"One hundred kuai," I said.
"Ha! One hundred kuai!" She leapt up to her feet to tell the rest of the passengers. "This laowai paid one hundred kuai for a ticket to Nanchong!"
Laughter, a few incredulous scoffs, lots of puzzled stares. The mom sat back down.
"You got cheated," she told me.
"I got cheated," I agreed, unable to explain that being gypped the equivalent of four dollars was vastly preferable to spending the night at one of Chongqing's 32 McDonald's franchises.
Unfortunately, the Chinese bus offers no respite for the ripped-off and haggle-hardened expat. Chinese buses are loud. There is, of course, the ever-squalling horn, the ever-shrieking babies. There is also the feature entertainment, playing on a flatscreen television with the volume cranked way up into the red, a Tang Dynasty romantic comedy exploding with cartoon sound effects: slide whistles, cuckoo clocks, tweetie birds, farts, boings, bonks, bleeps, toots, belches, trombone wah-wah-wah-wahhhhhs. A Chinese bus ride without any passengers would be enough to trigger a sonic seizure, but Chinese folks of all ages love to contribute their own personal ruckus to the general cacophony; one by one, young and old alike will fire up their cell phone MP3 players, so the inside of the bus starts to sound like the symphonic train wreck at the end of A Day In The Life by The Beatles. And yet, for me, ear plugs are no longer necessary. Somewhere along the way, my brain, thoroughly fed up, cut out the middle man and stuffed wads of cotton directly into its auditory cortex. I can actually fall asleep in a Chinese bus, and so deeply that you have to fire up a Boeing 727 to bring me back from the land of nod.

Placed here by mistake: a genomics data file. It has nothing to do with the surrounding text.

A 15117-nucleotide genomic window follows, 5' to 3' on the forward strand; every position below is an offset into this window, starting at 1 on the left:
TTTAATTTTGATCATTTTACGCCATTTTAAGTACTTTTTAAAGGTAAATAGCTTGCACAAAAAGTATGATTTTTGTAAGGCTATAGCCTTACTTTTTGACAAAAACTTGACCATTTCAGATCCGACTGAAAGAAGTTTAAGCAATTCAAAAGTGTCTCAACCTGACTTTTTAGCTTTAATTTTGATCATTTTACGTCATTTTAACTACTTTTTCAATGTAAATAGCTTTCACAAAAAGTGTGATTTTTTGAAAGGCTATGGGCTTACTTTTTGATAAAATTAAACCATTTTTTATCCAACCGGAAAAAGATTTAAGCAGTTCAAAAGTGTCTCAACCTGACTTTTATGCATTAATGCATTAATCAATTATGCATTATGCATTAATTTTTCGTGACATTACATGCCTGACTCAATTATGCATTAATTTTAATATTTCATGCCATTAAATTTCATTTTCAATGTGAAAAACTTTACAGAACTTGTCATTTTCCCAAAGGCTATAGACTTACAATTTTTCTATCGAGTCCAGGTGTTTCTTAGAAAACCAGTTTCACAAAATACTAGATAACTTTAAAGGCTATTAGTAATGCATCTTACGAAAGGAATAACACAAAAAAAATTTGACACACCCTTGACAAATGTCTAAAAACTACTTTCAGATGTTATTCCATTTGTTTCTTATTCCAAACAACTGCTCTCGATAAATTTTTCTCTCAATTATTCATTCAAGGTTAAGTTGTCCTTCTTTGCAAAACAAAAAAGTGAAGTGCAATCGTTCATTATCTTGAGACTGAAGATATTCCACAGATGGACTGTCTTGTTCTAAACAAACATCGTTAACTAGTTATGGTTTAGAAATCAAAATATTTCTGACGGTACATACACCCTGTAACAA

So I fell asleep. A couple hours later, I woke up and noticed that the mom in the seat next to me was holding her baby out over the aisle. Curiosity sometimes gets the better of me: I craned my neck to see that, indeed, the child was pooping in midair, turds dropping single-file into a tie-dye colored bucket on the floor. A few minutes later, the bus stopped, mother and child disembarked, and the tie-dye bucket remained there in the aisle for the rest of the trip. I cracked open my window and resumed reading Kurt Vonnegut.
I don't mention this anecdote for the obvious gross-out factor, or to discourage those of you with aversions to public defecation from visiting China. But it is indeed a place where the boundaries of excretory liberation are being pushed into new and frightening frontiers. And that is something you get used to. I, for one, no longer find China's will-ye nill-ye, squat-when-the-spirit-moves-ye philosophy the least bit odd.
When I got back to Nanchong, I waltzed into my usual haunt and ordered a plate of eggs and pork. Then, half a paragraph into Vonnegut, I heard a soft jingling and, glancing up, had to fight back the most sickening sitcom "Awwwww!" as two tiny beasts, a puppy and a kitten, came tottering my way. The both of them sniffed at my shoes for five minutes, then got tangled up in a play-fight. The puppy won. My eggs and pork arrived. They were so good that I nearly wept with gratitude. Oh, China. Despite my better judgment, I am falling ever more deeply in love with this beautiful and disgusting place, a gorgeous but unkempt mistress who will chloroform you, splash you with mud, piss on your doorstep, and at the end of the day, smother you with puppies and kittens.